May 15, 2019
From The Makers Of Rebecca Black’s "Friday," An Exploration Of Vanity, Intersectionality, And Chinese Food
This delightful (?) ode to Chinese food is the fruit of a collaboration between a very young lady named Alison Gold and Patrice Wilson’s ARK Music Factory. ARK is best known for producing Rebecca Black’s much-loathed “Friday,” a song that probably still pops unbidden into your head despite the fact that you hate it.
The enduring presence of “Friday” in popular culture reflects a common desire to feel superior. “This song is bad,” we say, “and I recognize its badness, therefore I am good.” Or, “This song exists because a vain girl and her indulgent parents paid for it. I would never do such a thing, therefore I am good.” Rebecca Black will see your high-horsism and raise you an “I am just a young person who did a thing she liked.” So will Alison Gold.
Hopefully, Gold’s parents and/or her writer-producer Patrice Wilson prepared her for the predictable disdain of the smug thumbs-downists. She has the advantage of arriving after the Rebecca Blacklash, so the mass negativity shouldn’t take her by surprise. Hopefully, she can just be happy with the fact that so many people are talking about her.
But is there something to the view that these vanity exercises earn our contempt by representing a kind of clueless privilege? Are these girls, or their parents, or music factories like ARK, especially responsible for perpetuating an unjust status quo in which brilliantly talented musicians busk for a few dollars on mass transit, while the spawn of the wealthy go shopping for fame? In a word, no. In three more words, don’t be silly. Let’s not confuse symptoms for causes. We live in a country and a world beset by vast inequalities in which everyone not born rich is expected to toil in whatever dismal employment is available, and damn their art if the big break never comes.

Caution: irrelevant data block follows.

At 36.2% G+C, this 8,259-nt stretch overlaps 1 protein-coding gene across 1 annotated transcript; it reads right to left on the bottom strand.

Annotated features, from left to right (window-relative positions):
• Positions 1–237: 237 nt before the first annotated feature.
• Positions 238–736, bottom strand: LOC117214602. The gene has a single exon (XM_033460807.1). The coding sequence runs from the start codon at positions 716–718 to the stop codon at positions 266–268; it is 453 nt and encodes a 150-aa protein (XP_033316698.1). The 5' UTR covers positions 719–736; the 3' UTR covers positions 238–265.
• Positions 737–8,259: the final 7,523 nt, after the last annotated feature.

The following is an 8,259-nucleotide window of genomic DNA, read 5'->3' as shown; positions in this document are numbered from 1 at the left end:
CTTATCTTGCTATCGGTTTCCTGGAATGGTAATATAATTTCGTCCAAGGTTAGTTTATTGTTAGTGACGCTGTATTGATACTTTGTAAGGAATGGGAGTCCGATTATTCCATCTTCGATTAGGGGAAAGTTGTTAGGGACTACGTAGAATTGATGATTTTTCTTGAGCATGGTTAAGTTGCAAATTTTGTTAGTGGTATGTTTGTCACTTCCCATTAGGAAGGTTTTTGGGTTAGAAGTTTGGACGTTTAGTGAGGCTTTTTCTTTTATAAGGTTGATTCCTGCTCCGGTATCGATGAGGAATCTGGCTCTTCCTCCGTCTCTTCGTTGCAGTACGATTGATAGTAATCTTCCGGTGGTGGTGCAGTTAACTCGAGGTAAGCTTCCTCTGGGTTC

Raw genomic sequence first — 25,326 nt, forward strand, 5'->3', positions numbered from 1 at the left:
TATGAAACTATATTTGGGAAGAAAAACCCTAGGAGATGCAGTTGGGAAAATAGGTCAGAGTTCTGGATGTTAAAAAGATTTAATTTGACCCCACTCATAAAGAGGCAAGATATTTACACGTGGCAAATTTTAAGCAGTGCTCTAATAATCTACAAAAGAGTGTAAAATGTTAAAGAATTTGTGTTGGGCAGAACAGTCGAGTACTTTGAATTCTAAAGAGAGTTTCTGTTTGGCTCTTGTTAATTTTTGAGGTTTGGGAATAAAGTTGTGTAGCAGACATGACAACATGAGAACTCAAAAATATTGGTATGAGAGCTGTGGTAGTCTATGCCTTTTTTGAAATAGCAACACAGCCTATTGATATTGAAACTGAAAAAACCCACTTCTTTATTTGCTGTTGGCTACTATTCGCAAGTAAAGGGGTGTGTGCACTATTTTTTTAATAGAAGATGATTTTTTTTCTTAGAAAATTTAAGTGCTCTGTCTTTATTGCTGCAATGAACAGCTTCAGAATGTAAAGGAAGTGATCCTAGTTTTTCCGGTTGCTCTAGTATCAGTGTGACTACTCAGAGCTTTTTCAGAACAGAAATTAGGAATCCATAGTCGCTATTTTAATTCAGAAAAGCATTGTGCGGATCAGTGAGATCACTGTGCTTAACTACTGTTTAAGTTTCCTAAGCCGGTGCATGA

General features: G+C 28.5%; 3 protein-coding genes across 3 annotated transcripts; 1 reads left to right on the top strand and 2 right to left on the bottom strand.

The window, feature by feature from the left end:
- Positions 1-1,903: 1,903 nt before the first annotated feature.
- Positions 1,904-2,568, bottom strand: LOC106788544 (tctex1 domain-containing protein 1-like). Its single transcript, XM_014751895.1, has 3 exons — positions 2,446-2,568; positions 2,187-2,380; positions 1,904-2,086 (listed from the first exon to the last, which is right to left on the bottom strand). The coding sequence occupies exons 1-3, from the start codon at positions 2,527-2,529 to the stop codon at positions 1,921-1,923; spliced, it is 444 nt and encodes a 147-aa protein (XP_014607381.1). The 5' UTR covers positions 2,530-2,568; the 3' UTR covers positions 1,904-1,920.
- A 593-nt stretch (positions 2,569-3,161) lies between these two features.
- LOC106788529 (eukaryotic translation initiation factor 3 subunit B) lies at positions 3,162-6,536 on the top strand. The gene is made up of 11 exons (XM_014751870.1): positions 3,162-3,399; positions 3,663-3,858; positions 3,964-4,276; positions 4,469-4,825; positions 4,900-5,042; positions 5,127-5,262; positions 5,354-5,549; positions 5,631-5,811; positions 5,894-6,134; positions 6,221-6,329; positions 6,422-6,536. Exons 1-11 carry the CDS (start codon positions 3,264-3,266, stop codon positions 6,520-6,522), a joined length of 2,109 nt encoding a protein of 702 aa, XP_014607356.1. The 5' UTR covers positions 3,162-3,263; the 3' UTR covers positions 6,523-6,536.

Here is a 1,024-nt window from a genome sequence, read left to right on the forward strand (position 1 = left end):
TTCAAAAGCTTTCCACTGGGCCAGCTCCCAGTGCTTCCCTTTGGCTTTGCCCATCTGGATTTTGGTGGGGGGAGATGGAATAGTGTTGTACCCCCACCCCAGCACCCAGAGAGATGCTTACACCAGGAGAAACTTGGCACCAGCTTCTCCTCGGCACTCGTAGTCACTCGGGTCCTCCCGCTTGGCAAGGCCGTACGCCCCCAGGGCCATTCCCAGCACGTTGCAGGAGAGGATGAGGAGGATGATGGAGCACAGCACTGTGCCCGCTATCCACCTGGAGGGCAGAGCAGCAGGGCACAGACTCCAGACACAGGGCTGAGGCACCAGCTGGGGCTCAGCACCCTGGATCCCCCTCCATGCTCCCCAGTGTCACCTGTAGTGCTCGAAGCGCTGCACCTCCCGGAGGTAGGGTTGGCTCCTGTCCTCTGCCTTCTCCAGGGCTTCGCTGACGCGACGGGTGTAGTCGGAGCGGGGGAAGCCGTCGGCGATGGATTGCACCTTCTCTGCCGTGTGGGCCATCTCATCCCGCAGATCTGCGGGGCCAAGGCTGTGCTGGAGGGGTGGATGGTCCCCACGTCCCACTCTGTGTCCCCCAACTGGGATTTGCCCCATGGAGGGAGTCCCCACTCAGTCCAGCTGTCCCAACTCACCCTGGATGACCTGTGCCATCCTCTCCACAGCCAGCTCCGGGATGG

If you hate Rebecca Black and Alison Gold for their privilege, you should also hate every aspiring American Idol with the means to travel to an audition. You should hate every kid whose parents can buy them music lessons. And you should hate everyone whose genetic make-up renders them attractive enough to justify hiring songwriting and production teams to overcome their creative deficits. And maybe you do. Maybe you do extensive research to make sure that every musician you enjoy had absolutely no help getting where they are; that they made it solely on their own talent and hard work. But you probably don’t.
In researching this story, I learned that Patrice Wilson is an immigrant from Nigeria, and I was reminded of Nigeria’s burgeoning film industry. These films are made on low budgets, but they’re made quick, and they’re very popular. They satisfy a demand. Wilson is making this formula work in America, and we should congratulate him even as we lament the unlikely ear-worms he’s unleashed.
There are no villians here. Only people with desires not unlike your own. And magic pandas: